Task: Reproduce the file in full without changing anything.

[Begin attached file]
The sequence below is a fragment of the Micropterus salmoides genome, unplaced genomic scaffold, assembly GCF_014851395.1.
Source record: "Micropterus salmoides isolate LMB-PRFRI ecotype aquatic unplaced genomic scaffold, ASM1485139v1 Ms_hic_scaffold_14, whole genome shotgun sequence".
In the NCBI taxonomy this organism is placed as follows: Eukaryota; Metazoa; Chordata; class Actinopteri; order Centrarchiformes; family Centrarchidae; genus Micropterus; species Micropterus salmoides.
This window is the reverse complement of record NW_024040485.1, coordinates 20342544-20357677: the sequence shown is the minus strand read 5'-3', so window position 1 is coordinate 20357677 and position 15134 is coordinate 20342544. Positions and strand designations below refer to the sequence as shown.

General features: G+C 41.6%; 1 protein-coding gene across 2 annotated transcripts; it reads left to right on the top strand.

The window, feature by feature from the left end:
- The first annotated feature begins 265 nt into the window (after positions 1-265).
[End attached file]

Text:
The sequence below is a fragment of the Micropterus salmoides genome, unplaced genomic scaffold, assembly GCF_014851395.1.
Source record: "Micropterus salmoides isolate LMB-PRFRI ecotype aquatic unplaced genomic scaffold, ASM1485139v1 Ms_hic_scaffold_14, whole genome shotgun sequence".
In the NCBI taxonomy this organism is placed as follows: Eukaryota; Metazoa; Chordata; class Actinopteri; order Centrarchiformes; family Centrarchidae; genus Micropterus; species Micropterus salmoides.
This window is the reverse complement of record NW_024040485.1, coordinates 20342544-20357677: the sequence shown is the minus strand read 5'-3', so window position 1 is coordinate 20357677 and position 15134 is coordinate 20342544. Positions and strand designations below refer to the sequence as shown.

General features: G+C 41.6%; 1 protein-coding gene across 2 annotated transcripts; it reads left to right on the top strand.

The window, feature by feature from the left end:
- The first annotated feature begins 265 nt into the window (after positions 1-265).